1. Add XRDelegate.h and XRPtr.h to the #include list in the Silverlight application.

    #include <XRDelegate.h>
    #include <XRPtr.h> 
  2. Initialize an object variable for a smart pointer and use the IXRApplication::CreateObject(IID,Object) method to convert it into an object and return a reference to the new object.

    IXRRectanglePtr pRect;
  3. Define the new object instance by using its methods.

  4. Create a delegate for your custom event handler and attach it to the object.

    To do this, call the associated Add*EventHandler method, and call the CreateDelegate(class,class::method) inline function in the first argument of the method. Each class for an interactive UI object has one or more Add*EventHandler methods, such as IXRUIElement::AddMouseEnterEventHandler.

    TestEventHandler* HandlerObject = NULL;
    pRect->AddMouseEnterEventHandler(CreateDelegate(&HandlerObject, &TestEventHandler::OnMouseEnter));

To add event handlers to parsed XAML elements, you can create a helper function that finds all the interactive objects parsed from XAML and attaches delegates to each object. Then, you can call this function after you parse the XAML in the WinMain routine.

To add event handlers to UI objects parsed from XAML

  1. Retrieve the x:Name values of the XAML elements that you parsed in your Silverlight application.

    You can do this by requesting a list of x:Name values from the UI designer, or you can scan the XAML files yourself and extract the value of x:Name from each interactive element to handle events for. The following example markup shows a XAML element that has an x:Name value of "Button7."

    <Button x:Name="Button7" Content="Remove" Width="80" Height="30" />
  2. Add XRDelegate.h and XRPtr.h to the #include list in Silverlight application.

    #include <XRDelegate.h>
    #include <XRPtr.h> 
  3. Obtain an IXRFrameworkElement pointer to the root of the visual tree by using the IXRVisualHost object returned by IXRApplication::CreateHostFromXaml.

    IXRFrameworkElement* pRoot = NULL;
  4. Use IXRFrameworkElement::FindName to locate each interactive UI object by its x:Name value.

    IXRButton* pButton;
    pRoot->FindName(L"Button7", &pButton);
  5. Create a delegate for you custom event handler that you can attach to the UI object.

    To do this, call the CreateDelegate(class,class::method) inline function in the first argument of the Add*EventHandler method. Each class for an interactive UI object has one or more Add*EventHandler methods, such as IXRButtonBase::AddClickEventHandler.

    TestEventHandler* HandlerObject = NULL;
    pButton->AddClickEventHandler(CreateDelegate(&HandlerObject, &TestEventHandler::OnClick));

Step 5 Add Variables to Enable Accessing UI Objects in an Event Handler

(Optional) If you want to access the visual tree from an event handler, add a global variable to represent the visual host in the event object. Then, implement a method called SetHost that sets the global variable to the application's visual host, so the code inside each event handler can access other UI objects in the visual host.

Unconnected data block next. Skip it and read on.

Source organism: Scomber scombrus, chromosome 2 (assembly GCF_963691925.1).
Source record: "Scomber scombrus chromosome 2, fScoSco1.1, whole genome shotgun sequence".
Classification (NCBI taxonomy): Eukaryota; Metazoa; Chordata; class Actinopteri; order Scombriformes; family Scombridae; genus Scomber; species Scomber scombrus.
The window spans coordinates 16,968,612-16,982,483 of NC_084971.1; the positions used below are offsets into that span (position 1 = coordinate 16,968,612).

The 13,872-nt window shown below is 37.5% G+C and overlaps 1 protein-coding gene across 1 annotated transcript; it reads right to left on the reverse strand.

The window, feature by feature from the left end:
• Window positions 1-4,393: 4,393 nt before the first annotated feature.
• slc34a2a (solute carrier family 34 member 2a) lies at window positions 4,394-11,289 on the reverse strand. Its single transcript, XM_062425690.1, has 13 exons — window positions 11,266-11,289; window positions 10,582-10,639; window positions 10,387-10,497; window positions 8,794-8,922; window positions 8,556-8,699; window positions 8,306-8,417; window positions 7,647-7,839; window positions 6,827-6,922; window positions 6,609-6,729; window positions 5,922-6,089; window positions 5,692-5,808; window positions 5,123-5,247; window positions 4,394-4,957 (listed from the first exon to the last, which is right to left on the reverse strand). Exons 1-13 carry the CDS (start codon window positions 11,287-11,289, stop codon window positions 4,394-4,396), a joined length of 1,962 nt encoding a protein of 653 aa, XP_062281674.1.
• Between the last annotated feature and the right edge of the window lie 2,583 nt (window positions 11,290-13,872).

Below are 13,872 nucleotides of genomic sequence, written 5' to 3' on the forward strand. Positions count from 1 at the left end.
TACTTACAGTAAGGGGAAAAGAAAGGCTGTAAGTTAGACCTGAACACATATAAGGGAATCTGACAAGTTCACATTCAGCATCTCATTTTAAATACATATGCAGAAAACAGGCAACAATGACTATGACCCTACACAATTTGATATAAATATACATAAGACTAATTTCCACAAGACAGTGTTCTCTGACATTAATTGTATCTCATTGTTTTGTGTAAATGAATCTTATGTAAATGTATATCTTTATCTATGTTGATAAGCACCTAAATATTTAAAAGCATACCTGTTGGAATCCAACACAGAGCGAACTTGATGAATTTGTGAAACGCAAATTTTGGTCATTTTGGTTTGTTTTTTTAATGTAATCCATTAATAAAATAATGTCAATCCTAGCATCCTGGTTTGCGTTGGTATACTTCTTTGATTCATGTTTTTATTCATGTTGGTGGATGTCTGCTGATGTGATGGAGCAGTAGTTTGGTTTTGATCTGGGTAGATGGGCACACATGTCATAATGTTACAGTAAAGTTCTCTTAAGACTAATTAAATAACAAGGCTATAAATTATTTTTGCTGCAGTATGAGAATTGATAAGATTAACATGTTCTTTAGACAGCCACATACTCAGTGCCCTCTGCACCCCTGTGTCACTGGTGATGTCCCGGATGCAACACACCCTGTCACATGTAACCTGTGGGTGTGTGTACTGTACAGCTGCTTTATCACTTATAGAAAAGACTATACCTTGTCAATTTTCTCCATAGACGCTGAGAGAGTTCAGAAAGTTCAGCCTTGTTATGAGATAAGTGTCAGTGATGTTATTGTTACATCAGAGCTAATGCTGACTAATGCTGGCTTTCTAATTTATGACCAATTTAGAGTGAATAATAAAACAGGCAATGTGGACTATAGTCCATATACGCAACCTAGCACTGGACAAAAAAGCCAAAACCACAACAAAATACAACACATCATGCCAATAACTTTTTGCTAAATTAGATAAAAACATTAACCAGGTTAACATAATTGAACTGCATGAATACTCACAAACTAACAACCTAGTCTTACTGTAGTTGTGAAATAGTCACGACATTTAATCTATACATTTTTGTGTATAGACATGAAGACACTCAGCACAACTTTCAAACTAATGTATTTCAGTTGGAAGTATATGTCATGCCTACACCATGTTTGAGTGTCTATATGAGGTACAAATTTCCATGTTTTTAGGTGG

For example:

class TestEventHandler 
       IXRVisualHost* g_pHost;

HRESULT  SetHost(IXRVisualHost* pHost)
            HRESULT hr;
            ASSERT(! g_pHost);
            if(NULL == pHost)
                 hr = S_FALSE;
                 return hr;
            g_pHost = pHost;
           hr = S_OK;
            return hr;


Call the new method SetHost after IXRApplication::CreateHostFromXaml.

TestEventHandler events;

Step 6 Implement Your Application

Write code to add the desired functionality to your application.

If you want to change the visual scene at run time, you can use the Silverlight API to modify or add new UI objects to the object tree. Use IXRFrameworkElement::FindName to traverse the object tree and get pointers to objects that you would like to customize or add new objects to.

For example, you can change the visual scene by setting new values for brushes, images, coordinate position, animation storyboard collections, and so on.

Step 7 Write Shutdown Code

When the application exits, your code must release resources for the visual host and the application instance, and disable Silverlight. Call SAFE_DELETE on object instances, and call IUnknown::Release on the IXRFrameworkElement root element instance.

For example, the following example code frees resources for the IXRVisualHost (pVisualHost) object instance and the IXRApplication (pApplication) object instance, and exits the application:

     if (pVisualHost)
        pVisualHost = NULL;

    if (pApplication)
        pApplication = NULL;

    if (pRoot)

    if (IsXRInitialized)
    return 0;

Step 8 Build the Application and Your OS Design

In Solution Explorer, expand Subprojects, right-click the subproject you created, and click Build (build).

The build progress is displayed in the Output tab of the Output window.**

For more information, see Subprojects.

(Optional) If you defined the UI in Silverlight 2 XAML, add the XAML file(s) to the subproject BIB file. In Solution Explorer, expand Subprojects, expand Parameter files, and then double-click <ProjectName>.bib. Create a FILES section and add entries for the XAML files. For more information, see FILES Section.

Rebuild the run-time image, and download it to the device through the connection that you have already configured.**

For more information, see How to Connect to a Target Device for Debugging.

Step 9 Run Your Application

Run the application on the run-time image by doing one of the following tasks:

  • In Platform Builder, on the Target menu, click Run Programs, click <ProjectName>.exe, and click OK.
  • In Platform Builder, on the Target menu, click Target Control. Then, at the command prompt, type s <ProjectName>.

For information about error messages, see Silverlight for Windows Embedded Error Messages

See Also


Silverlight for Windows Embedded